Coronavirus Advisory Updates
The following coronavirus advisory updates are provided by Polk CERT in an effort to provide up-to-date and accurate news regarding the COVID-19 outbreak.
Coronavirus Information and Resources
- Oregon Health Authority (OHA) COVID-19 Updates
- OHA COVID-19 Daily Updates Dashboard
- OHA COVID-19 Data Dashboards
- Centers for Disease Control (CDC) COVID-19 Updates
- Oregon COVID-19 Case Tracking by Zip Code
- Worldwide COVID-19 Case Tracking Map
- Governor Brown’s Coronavirus Information and Resources
- U.S. Government Response to Coronavirus COVID-19
- Oregon Health Authority Statewide Hazards Overview
- Oregon Sector Risk Level Guidance Chart
Oregon Coronavirus COVID-19 Case Tracking
This COVID-19 case tracking map reports the number of reported COVID-19 cases per 100,000 people by ZIP code of residence.
Worldwide Coronavirus COVID-19 Case Tracking
Johns Hopkins University also provides a coronavirus resource center with COVID-19 case tracking. This interactive map may be accessed to track cases of coronavirus around the world, along with total deaths and total recoveries.
Coronavirus Prevention Tips
Polk CERT Program Coordinator Kimber Townsend is actively involved with COVID-19 response. She has provided the following points to consider in an effort to keep our community safe during the coronavirus outbreak.
1. The Oregon Oregon Health Authority (OHA) website is the multi-state agency agreed-upon single source for up to date and accurate information. Follow it. You may also want to follow the OHA Facebook page for their social media updates.
2. Medical masks DO NOT protect you from COVID, so if you are healthy and don’t have any symptoms then stop wasting money on them.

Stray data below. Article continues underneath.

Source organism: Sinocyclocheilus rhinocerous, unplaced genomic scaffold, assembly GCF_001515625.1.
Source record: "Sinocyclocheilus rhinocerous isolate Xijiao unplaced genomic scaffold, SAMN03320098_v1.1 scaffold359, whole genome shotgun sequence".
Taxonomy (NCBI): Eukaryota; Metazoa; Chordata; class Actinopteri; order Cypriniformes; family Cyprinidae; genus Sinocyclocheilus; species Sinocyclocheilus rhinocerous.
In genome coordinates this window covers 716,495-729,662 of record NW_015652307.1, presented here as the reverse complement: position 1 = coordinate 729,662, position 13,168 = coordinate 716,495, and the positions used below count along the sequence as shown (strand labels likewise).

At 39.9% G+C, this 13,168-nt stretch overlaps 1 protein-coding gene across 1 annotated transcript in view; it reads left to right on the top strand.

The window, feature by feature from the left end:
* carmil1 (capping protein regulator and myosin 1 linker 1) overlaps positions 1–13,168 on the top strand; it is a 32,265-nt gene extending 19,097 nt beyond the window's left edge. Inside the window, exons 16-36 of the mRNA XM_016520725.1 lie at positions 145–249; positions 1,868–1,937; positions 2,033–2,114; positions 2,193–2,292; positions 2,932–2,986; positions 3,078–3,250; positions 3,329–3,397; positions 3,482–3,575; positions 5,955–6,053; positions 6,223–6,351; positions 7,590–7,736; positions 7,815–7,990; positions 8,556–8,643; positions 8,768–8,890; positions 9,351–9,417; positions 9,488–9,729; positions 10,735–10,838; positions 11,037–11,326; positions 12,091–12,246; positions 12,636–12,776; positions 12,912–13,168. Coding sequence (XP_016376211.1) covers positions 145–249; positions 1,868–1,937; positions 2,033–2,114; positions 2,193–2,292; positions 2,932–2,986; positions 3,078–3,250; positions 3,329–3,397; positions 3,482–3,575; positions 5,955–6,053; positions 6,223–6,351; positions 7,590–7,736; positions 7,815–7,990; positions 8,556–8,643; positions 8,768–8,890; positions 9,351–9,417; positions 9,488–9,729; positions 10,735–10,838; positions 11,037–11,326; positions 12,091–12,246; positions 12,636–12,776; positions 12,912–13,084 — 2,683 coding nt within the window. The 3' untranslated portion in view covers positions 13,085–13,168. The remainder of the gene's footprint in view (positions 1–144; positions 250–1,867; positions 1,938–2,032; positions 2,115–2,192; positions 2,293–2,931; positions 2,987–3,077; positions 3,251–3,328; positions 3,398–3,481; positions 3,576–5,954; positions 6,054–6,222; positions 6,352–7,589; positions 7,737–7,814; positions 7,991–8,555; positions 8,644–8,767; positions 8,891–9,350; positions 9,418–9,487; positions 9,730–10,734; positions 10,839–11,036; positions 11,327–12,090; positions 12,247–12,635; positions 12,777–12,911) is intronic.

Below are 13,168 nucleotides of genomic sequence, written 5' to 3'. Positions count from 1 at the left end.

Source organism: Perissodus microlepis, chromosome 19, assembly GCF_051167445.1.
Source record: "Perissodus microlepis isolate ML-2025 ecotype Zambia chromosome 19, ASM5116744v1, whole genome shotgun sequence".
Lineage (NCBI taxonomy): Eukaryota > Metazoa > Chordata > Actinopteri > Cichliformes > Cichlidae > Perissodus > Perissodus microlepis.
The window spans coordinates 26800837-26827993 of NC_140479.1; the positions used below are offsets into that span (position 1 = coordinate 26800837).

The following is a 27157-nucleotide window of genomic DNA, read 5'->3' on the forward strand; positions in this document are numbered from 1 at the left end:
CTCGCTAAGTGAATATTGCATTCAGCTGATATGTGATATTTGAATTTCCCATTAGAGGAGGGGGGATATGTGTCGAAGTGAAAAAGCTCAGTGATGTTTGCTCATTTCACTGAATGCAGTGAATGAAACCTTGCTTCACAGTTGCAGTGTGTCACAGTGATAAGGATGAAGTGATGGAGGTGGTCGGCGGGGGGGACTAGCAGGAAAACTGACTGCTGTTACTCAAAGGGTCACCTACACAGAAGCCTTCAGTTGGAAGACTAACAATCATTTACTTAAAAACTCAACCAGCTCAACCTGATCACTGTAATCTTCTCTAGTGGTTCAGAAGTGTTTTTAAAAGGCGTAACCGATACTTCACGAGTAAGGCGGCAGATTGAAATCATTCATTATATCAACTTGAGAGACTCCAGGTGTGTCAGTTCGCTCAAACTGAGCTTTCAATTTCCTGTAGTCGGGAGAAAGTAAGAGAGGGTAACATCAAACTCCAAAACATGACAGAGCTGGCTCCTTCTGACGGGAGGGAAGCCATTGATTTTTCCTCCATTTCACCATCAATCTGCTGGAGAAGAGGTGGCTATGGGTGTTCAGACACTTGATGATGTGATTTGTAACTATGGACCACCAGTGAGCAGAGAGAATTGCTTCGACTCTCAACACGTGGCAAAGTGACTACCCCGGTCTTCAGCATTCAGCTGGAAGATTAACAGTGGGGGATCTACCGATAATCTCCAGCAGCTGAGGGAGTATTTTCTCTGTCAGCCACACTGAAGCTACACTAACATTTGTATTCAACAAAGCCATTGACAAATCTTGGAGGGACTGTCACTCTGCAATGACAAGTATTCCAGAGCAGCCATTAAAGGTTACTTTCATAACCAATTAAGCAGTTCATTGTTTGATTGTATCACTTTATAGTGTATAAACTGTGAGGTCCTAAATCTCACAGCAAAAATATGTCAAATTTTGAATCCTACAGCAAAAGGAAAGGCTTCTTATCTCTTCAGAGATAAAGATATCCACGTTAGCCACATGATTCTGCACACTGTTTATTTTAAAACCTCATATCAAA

3. They *may* reduce the amount of virus spread by people carrying it. So if you feel flu-like and think you could be ill, THEN wear one. However! There is a specific way to fit them to your face to make them effective. Look up “fit testing N95 masks” on youtube for help. Or ask a first responder/nurse/doctor.
4. Wash your hands. Use hand sanitizer. Don’t touch your face, pick your nose or rub your eyes if you haven’t done either of those two things for a while. This is the BEST way to protect yourself.
5. Practice voluntary “social distancing”. This simply means try to keep 6 feet (or fingertip to fingertip) distance between yourself and others.
6. Don’t shake hands, elbow bump or smile and nod instead.
7. If you are a Department Manager or Business Owner it’s time to dust off your COOP and start exercising it. Adjust and stagger shifts to reduce the concentration of staff at a single time/location as much as possible. Everyone who CAN telework, should telework. Identify non-essential duties and personnel and have a plan that allows for those processes to be suspended and people to stay home if needed.
8. Refrain from air travel. Reduce/resist attendance at large conferences, workshops, social gatherings and sporting or entertainment venues. Seriously. Just don’t do it.
9. This is not a sprint. This is a marathon. Be realistic, be timely, stay informed.
10. Sand is hard to breathe, so keep your head out if it.
Coronavirus Prevention Video
Paul R. Cieslak, MD, Acute and Communicable Disease Prevention Section of the Oregon Health Authority shares 7 easy, everyday steps we can take to help prevent the infection and spread of coronavirus.
Precautions for Those at Higher Risk from Coronavirus
Early evidence suggests that some people are at higher risk of getting very sick from coronavirus. This includes:
- Older adults
- People with serious chronic medical conditions such as:
- Heart disease
- Lung disease
If a coronavirus outbreak happens in our community, it could last for a long time. Depending on how severe the outbreak is, public health officials may recommend community actions to reduce people’s risk of being exposed to coronavirus. If you are at higher risk for serious illness from coronavirus because of your age or health issues, it is extra important to take actions to reduce your risk of getting sick with the disease. We recommend reading this CDC report on precautions for those at higher risk of serious illness.
Coronavirus Symptoms Chart
The following coronavirus vs cold and flu symptoms charts are provided by the World Health Organization and Centers for Disease Control and Prevention.